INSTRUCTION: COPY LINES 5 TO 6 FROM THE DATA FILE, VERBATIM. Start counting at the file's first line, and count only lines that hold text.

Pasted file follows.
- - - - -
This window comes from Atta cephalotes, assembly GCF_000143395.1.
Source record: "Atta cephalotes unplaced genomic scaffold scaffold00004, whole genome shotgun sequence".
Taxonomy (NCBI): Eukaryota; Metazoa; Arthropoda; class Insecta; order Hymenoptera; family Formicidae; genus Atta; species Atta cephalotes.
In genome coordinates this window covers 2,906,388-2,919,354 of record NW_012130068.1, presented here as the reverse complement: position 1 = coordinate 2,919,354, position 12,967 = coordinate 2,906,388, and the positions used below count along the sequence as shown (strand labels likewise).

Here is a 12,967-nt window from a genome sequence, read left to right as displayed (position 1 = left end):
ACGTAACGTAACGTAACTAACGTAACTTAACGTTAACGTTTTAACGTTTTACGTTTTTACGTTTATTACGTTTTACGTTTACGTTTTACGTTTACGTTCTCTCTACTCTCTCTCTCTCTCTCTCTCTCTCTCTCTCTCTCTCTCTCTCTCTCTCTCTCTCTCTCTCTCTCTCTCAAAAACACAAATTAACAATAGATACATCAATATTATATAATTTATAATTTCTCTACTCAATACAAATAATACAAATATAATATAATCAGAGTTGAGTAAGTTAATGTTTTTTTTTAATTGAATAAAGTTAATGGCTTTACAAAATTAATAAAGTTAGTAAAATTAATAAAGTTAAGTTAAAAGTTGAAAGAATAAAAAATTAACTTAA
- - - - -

Here is a 12,967-nt window from a genome sequence, read left to right as displayed (position 1 = left end):
ACGTAACGTAACGTAACTAACGTAACTTAACGTTAACGTTTTAACGTTTTACGTTTTTACGTTTATTACGTTTTACGTTTACGTTTTACGTTTACGTTCTCTCTACTCTCTCTCTCTCTCTCTCTCTCTCTCTCTCTCTCTCTCTCTCTCTCTCTCTCTCTCTCTCTCTCTCTCAAAAACACAAATTAACAATAGATACATCAATATTATATAATTTATAATTTCTCTACTCAATACAAATAATACAAATATAATATAATCAGAGTTGAGTAAGTTAATGTTTTTTTTTAATTGAATAAAGTTAATGGCTTTACAAAATTAATAAAGTTAGTAAAATTAATAAAGTTAAGTTAAAAGTTGAAAGAATAAAAAATTAACTTAA